Friday, April 01, 2005


No we are not taking about your body mass index, we are talking about bio mechanical interfaces or if you do not know what that means, then "brain-computer interfaces" will work just fine.

"There's a hand lying on the blanket on Matt Nagle's desk and he's staring at it intently, thinking "Close, close," as the scientists gathered around him look on. To their delight, the hand twitches and its outstretched fingers close around the open palm, clenching to a fist.

In that moment, Nagle made history. Paralyzed from the neck down after a vicious knife attack four years ago, he is the first person to have controlled an artificial limb using a device chronically implanted into his brain."

The article above out lines there different technologies which are currently competing against each other. All three work on the basic principle, but require different levels of patient commitment.

"For all the promise brain implants hold, there are some that believe they are not the best bet for many patients. Implants suffer from a number of drawbacks, the first being that they demand invasive surgery, with attendant risks. Second, implanted electrodes cause at least some inflammation of the brain tissues they push into. As well as obvious medical concerns, if the inflammation is significant, it can smother any signals the electrodes might pick up"

I think the complaint of invasive surgery is important, but can be overcome, with time. Heart surgery has only improved, and we have reduced the reasons for cracking people open like walnuts, something similar would probably happen to this technology.

"At the Wadsworth Centre, the laboratory arm of the New York State health department, John Wolpaw and his team recently proved that a hat not unlike a swimming cap peppered with electrodes could pick up clear enough signals to allow the wearer to move a cursor around a computer screen. "There was an unsupported assumption that to get that kind of control, you needed to implant, but our work showed that's not the case. These systems can do better than a lot of people give them credit for," says Wolpaw."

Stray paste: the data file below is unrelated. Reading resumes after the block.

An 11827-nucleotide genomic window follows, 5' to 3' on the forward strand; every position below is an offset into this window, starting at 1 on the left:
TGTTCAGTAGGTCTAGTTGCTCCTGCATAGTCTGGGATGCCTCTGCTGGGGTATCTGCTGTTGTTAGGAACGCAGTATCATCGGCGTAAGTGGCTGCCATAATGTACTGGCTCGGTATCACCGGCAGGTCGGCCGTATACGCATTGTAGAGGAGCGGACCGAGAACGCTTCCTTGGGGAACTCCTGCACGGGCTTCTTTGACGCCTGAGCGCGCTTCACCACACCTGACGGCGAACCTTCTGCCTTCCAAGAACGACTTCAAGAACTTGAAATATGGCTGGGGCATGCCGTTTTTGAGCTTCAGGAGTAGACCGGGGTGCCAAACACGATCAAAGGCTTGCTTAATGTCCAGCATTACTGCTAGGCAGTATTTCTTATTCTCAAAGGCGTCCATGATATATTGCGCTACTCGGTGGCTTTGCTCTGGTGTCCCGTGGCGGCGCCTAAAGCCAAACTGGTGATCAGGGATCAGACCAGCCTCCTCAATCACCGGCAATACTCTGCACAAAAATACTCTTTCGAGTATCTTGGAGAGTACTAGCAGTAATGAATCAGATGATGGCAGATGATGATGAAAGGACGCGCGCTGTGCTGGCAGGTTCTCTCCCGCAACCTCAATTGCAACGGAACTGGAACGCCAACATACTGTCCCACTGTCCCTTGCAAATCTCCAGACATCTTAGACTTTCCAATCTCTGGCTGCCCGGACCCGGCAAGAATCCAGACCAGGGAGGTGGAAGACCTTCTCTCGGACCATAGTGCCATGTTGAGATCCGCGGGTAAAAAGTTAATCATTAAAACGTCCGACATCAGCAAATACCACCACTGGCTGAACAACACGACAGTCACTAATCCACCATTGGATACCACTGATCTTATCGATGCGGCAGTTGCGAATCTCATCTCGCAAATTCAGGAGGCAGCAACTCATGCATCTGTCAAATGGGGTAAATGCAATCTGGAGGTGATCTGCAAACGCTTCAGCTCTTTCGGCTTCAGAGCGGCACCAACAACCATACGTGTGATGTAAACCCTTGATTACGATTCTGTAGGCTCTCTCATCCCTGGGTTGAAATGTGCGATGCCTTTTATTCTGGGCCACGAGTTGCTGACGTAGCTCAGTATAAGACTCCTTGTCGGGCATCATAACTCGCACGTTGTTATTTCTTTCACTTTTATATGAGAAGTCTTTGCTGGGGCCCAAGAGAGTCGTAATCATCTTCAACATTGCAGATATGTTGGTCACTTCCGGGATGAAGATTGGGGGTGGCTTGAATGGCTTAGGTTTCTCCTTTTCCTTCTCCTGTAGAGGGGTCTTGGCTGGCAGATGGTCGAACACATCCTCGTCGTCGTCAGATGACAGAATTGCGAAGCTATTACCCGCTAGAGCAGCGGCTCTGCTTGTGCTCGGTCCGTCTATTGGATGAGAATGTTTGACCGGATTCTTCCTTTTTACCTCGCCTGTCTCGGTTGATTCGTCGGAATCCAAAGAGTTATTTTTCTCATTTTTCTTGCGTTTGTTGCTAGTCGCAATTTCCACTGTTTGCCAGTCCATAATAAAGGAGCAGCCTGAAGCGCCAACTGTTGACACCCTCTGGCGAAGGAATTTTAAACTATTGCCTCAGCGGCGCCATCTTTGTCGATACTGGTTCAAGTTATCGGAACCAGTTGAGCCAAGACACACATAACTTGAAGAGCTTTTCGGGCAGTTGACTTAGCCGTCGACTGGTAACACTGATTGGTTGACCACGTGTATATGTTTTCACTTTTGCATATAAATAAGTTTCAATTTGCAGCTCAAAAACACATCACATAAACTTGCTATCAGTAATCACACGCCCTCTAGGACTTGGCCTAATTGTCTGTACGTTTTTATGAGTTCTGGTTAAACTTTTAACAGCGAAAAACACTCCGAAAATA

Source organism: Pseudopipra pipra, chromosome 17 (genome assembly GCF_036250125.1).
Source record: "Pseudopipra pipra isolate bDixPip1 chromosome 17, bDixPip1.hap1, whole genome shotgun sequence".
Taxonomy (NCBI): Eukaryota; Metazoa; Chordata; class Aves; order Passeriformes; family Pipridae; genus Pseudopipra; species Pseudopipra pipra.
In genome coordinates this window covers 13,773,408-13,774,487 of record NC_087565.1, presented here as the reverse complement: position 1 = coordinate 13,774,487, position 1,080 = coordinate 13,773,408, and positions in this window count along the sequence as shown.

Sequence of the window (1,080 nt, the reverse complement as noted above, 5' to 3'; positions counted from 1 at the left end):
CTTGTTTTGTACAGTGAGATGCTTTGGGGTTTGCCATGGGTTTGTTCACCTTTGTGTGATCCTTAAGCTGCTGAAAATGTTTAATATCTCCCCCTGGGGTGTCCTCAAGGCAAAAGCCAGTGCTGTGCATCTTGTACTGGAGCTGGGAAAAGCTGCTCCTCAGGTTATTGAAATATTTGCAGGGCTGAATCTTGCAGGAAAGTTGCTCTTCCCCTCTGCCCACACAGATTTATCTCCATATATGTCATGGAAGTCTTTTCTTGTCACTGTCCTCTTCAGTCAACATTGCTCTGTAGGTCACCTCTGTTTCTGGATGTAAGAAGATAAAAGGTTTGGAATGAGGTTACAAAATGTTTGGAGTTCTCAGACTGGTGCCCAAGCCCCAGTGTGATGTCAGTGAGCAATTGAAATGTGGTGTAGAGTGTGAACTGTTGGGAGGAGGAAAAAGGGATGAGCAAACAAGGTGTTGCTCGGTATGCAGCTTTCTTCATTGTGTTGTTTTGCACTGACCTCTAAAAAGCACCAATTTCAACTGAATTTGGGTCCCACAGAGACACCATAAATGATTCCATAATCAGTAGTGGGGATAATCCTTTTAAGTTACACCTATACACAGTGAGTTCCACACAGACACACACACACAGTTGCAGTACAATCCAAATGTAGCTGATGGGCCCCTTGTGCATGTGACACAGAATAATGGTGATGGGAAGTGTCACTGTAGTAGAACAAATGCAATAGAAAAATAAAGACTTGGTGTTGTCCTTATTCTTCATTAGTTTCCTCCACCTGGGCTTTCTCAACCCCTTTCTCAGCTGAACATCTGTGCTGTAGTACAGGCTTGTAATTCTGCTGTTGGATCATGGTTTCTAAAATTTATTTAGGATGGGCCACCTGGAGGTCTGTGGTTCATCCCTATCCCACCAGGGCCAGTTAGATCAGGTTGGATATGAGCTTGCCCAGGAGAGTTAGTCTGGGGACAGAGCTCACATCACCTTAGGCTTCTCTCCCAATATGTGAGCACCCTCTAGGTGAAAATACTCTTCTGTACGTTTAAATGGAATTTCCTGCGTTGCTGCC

This probably one of the safer ones to do research with, because you can get anyone to use the cap. You can try it out one a lot of people and see what happens. Hell, I would like one at work so i would not have to spend time typing blog posts, i could just think them.

"While Wolpaw has achieved control many thought impossible without implanting electrodes directly into the brain, he feels a third technique, called electrocorticography, or Ecog, might have the brightest future. Ecog involves a smaller operation to place a small sheet of electrodes on the surface of the brain. "With this, you get strong signals, you can pick them up from smaller areas but you're not sticking something into the brain," he says. Preliminary trials show patients can learn to use Ecog devices much faster than electrodes placed on their scalps."

I would place my money on this one. The more information the computer receives the more complex operations it will be able to do.

Soon the lame will walk again.

The above article indicated that we would use the signals to operate machines, another article mentions that electrical pluses could move a persons muscles.

"The long term aim is to design a package the size of a mobile phone that will run on batteries, and to electrically stimulate the patient's own muscles.

This will be difficult.

The simple movements we take for granted in fact involve complex electrical signals which will be hard to replicate, Dr Richard Apps, a neurophysiologist from Bristol University, the UK, told the BBC News website. "

I think that is a waste of time, just give the exoskeleton to run with my brain.


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